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Hi all,

How do you turn on the cockpit G-meter?

And in real life, when in a climb you loose a G, and when in a dive you gain a G. Is the cockpit G-meter supposed to show you the -/+ G when performing vertical maneuvers? What is the difference between "radial G" and "Cockpit G?"

http://navyflightmanuals.tpub.com/P-1276/Fig-1-Vertical-Plane-Maneuvering-Egg-8.htm

Thanks,

hawker111

 

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I don't understand the original question of "how do you turn on the g-meter". In the sim, it is always on. In real life, it will be one of the loads on a circuit breaker switch.

The accelerometer always shows you the actual load on the aircraft, so in level flight you will see 1 g. But the 1 g of lift is canceled out by the 1 g of the earth, so you fly level instead of pitching up in a 1 g loop.

So if you pull 2 g per the meter, you will start pitching up in a 1 g loop, but as you approach 90 degrees, gravity is aligned with the drag vector and perpendicular to the lift vector. At that point you will be pitching in a 2 g loop if you can still maintain 2 g while climbing vertically. At the top of the loop, if your meter still indicates 2 g, gravity will now add performance, pulling you into a 3 g loop.

The 2 g you see through the entire loop is what is indicated on your instrument. Its purpose is to show the load on the wings so that you don't break them.

Radial g is the actual acceleration parallel to the lift vector that acts on the radius of the turn or loop. You must use trigonometry to solve determine the radial g taking into account the angle between the lift vector and the pull of gravity. Radial g determines the actual radius of the turn. So, holding constant indicated g through a loop produces the egg in the diagram. You need to hold constant radial g to make a true circle.

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This pdf has an excellent section describing radial g and shows the vector geometry that takes into account lift and gravity to determine the resulting radial g: http://www.flightlab.net/Flightlab.net/Download_Course_Notes_files/8_Maneuvering.pdf

In a flat circle, the radial g is parallel to the ground, and therefore perpendicular to gravity. So you wouldn't think gravity would have anything to do with radial g, but it does! Since the aircraft has to maintain 1 g parallel to gravity to keep the circle flat (no altitude change), the aircraft must bank at a certain angle to split its lift vector between holding altitude and providing radial g. This presents a problem when analyzing aircraft performance: If someone says an aircraft can sustain a 9g turn, is it 9gs of force on the wing or 9gs of radial g? Generally, when they say a 9g turn, I would expect that to be indicated g, so the actual turn is the radial g of a triangle using the Pythagorean theorem (c^2 = a^2 + b^2) where the indicated g is the long side of the triangle. So for level turns, the actual radial g used to determine the turn radius and turn rate (deg/sec) is: square root ( (indicated g)^2 - gravity (1g) ). For 9g, the radial g is: (9^2 - 1^2)^0.5 = (81 - 1)^0.5 = 8.94.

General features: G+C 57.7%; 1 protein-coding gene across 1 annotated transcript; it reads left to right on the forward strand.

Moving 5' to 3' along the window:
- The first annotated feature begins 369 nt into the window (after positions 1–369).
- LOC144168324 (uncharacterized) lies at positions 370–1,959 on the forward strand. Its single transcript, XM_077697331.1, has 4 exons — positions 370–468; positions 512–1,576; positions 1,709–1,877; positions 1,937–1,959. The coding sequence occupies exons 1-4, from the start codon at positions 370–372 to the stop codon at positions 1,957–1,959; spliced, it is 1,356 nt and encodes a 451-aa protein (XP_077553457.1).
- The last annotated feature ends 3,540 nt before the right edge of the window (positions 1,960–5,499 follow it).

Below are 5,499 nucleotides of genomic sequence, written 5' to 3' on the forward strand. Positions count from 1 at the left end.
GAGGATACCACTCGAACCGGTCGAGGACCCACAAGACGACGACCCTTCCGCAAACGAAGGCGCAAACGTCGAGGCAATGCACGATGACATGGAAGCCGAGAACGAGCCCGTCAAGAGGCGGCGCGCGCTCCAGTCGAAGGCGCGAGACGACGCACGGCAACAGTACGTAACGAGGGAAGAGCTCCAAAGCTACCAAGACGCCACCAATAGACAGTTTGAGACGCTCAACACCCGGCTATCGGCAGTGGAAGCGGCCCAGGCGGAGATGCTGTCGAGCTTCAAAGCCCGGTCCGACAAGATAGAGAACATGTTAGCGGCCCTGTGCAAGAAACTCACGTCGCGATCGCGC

If we choose (or observe) the indicated g and we know the turn is flat, there is a unique angle of bank that satisfies this condition that can be solved for using trigonometry. The trivial solution is at 1g, your bank must be zero degrees to fly level, so your radial g is 0 giving you a turn rate of 0 and an infinite turn radius. At the same time, it is impossible to fly a level turn at 90 degrees of bank because 100% of the lift vector is going into the turn leaving no lift to provide 1g to maintain altitude. But for 9g, the angle of bank = arcos (1g/9g) = 83.6 degrees, which is pretty darn close to 90 degrees when you are in the cockpit.

Edited by streakeagle

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Was the original question how to turn using a g-meter?

Traditionally when using the word "turn", this implies a flat turn. So more important than the g meter is the rate of climb indicator. For a given speed and g-indication, you have to maintain a certain bank as described above. But you don't need a g-meter at all to perform a level turn. Bank as desired and pull back on the stick just enough to hold the rate of climb to zero. As long as the rate of climb is zero and the angle of bank is constant, the indicated g must remain constant as determined by the angle of bank as discussed above.

This has a nice graph of bank vs g load: http://avstop.com/AC/FlightTraingHandbook/loadfactorsinsteepturns.html

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Streakeagle,

I'm flying WOV and I would like the Gs I am pulling to be displayed at the bottom of the screen. At the bottom of the screen there is a translucent box that shows:

Speed:
Altitude: (in red color)
Heading:
Throttle:

Is it possible to display Gs in a translucent box at the bottom of the screen?

Thank you,

hawker111

 

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No.

That's what's instrument panels are for

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It is possible to see the g load at the top of the screen via the debug mode. I don't know what is/isn't possible with modding the normal on screen data since I rarely used it and never modded it.

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Flight / HUDData.ini

[Debug]
DisplayDebug=FALSE

change FALSE for TRUE

 

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